Michael Emerson has played some of television’s most enigmatic, creepy and mysterious characters, from serial killer William Hinks on legal drama The Practice to the manipulative Benjamin Linus on JJ Abrams’ plane crash action fantasy Lost.
Most recently he has been known as reclusive billionaire and computer genius Harold Finch in sci-fi crime thriller Person of Interest.
The show is in its fifth and final season in Australia, having ended in the US earlier this year.
“Well, you know I guess I am just looking for a thing that jumps off the page a little bit, that seems like it has layers,” Emerson said from New York of what he looks for in roles.
“I respond to a bunch of values in a part, like language, interesting rhythm or mystery. You hope for that.
“William Hinks, I wasn’t working at the time, so I would have done anything to get that part, it just worked out.”
In Person of Interest, Finch hires presumed-dead former CIA agent Jim Reese (Jim Caviezel) to help prevent violent crimes predicted by “the Machine” — a mass- surveillance computer system he has trained that correlates security footage with social security numbers.
Their activities eventually attract the attention of the police, with corrupt NYPD Det. Lionel Fusco (Kevin Chapman) coerced to help them.
With the addition of hacker Root (Amy Acker), Finch and his team try to stop crimes by locating “the Numbers” spat out by the Machine while also battling the rival, more malevolent artificial intelligence called Samaritan.
When the final season opened, the Machine was on its deathbed, reduced to inhabiting a suitcase and in urgent need of power and a server to store its memory.
While Finch and Root hid out nursing the Machine back to health, Reese and Fusco continued chasing the Numbers.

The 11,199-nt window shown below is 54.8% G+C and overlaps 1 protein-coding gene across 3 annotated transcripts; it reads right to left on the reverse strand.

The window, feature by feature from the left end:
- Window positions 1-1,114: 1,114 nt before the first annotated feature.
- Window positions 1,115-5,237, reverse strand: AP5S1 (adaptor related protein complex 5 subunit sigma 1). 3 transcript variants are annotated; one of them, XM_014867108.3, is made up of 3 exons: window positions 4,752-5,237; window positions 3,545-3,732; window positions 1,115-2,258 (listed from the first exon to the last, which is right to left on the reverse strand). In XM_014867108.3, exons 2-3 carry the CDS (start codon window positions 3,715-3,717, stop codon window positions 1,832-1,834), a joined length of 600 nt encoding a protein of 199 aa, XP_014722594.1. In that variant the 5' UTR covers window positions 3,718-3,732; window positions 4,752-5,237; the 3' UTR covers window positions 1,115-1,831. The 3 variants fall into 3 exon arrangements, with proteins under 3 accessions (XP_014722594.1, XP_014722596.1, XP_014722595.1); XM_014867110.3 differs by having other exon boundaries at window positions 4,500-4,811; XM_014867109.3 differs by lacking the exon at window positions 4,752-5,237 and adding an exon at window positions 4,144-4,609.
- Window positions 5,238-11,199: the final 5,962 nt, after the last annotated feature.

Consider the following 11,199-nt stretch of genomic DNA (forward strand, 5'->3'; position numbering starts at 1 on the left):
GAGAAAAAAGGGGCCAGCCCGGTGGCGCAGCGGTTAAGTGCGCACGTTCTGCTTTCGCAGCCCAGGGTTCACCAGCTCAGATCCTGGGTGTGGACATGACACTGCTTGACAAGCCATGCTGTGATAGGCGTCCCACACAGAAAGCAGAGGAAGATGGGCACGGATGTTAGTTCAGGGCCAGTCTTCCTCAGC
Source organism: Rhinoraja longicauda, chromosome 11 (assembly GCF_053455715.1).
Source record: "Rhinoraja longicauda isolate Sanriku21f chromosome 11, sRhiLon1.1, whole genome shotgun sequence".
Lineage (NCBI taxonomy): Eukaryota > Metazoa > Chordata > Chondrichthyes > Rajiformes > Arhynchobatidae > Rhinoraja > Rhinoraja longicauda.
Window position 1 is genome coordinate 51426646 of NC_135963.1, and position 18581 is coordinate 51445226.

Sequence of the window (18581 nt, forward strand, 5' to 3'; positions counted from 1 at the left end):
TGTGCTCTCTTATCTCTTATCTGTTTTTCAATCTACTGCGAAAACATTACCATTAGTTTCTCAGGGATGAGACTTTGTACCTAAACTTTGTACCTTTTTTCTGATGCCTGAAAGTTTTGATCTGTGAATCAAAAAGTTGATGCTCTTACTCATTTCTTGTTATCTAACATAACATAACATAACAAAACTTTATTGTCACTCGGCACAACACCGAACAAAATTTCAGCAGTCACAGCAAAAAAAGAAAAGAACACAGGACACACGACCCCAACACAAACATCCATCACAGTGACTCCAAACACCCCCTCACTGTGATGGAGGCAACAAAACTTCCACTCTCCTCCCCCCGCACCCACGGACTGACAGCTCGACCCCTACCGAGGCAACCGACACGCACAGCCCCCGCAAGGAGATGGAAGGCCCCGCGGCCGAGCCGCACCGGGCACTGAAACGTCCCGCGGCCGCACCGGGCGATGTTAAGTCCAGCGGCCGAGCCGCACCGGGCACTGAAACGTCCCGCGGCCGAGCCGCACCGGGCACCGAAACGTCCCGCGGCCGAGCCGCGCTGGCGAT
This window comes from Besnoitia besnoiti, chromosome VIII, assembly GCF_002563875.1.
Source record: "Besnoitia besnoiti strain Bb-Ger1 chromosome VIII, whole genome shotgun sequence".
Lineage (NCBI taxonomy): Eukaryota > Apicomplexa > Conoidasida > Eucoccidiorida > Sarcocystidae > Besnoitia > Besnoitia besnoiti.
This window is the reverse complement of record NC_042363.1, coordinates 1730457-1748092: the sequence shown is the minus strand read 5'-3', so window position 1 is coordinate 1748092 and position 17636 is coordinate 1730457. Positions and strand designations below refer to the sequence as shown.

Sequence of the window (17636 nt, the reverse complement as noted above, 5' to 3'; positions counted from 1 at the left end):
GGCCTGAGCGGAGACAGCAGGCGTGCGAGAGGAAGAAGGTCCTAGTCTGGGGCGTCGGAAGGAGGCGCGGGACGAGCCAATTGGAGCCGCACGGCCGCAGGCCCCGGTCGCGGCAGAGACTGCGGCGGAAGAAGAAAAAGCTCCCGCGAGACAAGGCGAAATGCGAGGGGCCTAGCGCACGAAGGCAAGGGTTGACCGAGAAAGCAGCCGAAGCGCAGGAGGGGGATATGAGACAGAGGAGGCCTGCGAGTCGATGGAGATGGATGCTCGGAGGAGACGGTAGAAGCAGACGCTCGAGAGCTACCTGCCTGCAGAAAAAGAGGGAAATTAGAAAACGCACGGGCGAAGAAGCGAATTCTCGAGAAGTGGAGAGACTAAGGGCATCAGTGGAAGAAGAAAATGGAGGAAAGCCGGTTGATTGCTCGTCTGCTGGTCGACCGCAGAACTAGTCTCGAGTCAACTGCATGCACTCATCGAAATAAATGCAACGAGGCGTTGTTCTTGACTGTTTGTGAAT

But the damaged Machine sent them on wild goose chases and after a reboot, declared Root and Finch were a threat.
Tonight, past and present collide when the team’s newest Number is investigating the death of his brother, killed by Reese when he worked for the CIA.
“There will be some hair-raising but also humorous struggles to get the Machine back in working order, then there’ll be a brief period where we try to do double duty; we try to take care of the Numbers and we try to prevent Samaritan from taking over the world,” Emerson said of how the season unfolds.
“Eventually Samaritan takes over to such an extent we can do nothing but react to it and it looks like all is lost unless something desperate takes place.”
The finale of Lost left a lot of people frustrated, bewildered and angry; what sort of reaction has Emerson had to the finale of POI by comparison?
“On average people have a more positive reaction to the way Person of Interest ended,” he laughed.
“I say that and I am a great defender of the finale of Lost. But POI has a good plausible, surprising but satisfying ending, I think.
“It leaves the window cracked just a bit so there could be something in the future for that particular storyline if that particular thing was required or needed.”
POI arrived on screens at a time when our fears about technology abuse and data collection were starting to increase; is Emerson, a self-confessed Luddite, more or less paranoid these days?
“I am more paranoid about it, I think we should all cultivate a healthy paranoia about it,” he said.
“Every time we pick up the morning paper there is something in there about hacking and data theft and so forth.
“It worries me, but I, like pretty much everyone else on the planet, feels a little helpless about it because there is no way to go off grid now without changing your lifestyle completely.
“There is a geographical triangle in West Virginia where you could be offline if you wanted to be but there is nothing there for you to do.”
Lost remains a big part of Emerson’s life through fan conventions and events. He has outstanding supporting and guest actor Emmys for Lost and The Practice respectively.
“I don’t think I will ever have that kind of exposure or audience passion again in my life,” he said of Lost.
“Never say never but that was a fairly intense experience. The job came about as a sort of surprise, which was nice.
“It was a happy meeting of an actor and a role and it all worked out.”
Emerson thinks one of the keys to POI’s success was Finch and Reese’s unconventional relationship. “Part of what worked for the show was two guys that were oil and water, somehow they were forced to become colleagues or a family, in a way.”
He has great memories and loved the episodes where he was teaching the Machine.
“If I had one thing to take away from it all, I liked being a TV character that had a primary relationship with an artificial intelligence. It was kind of great.”https://au.news.yahoo.com/thewest/entertainment/a/32897497/enigmatic-emerson-lost-no-more/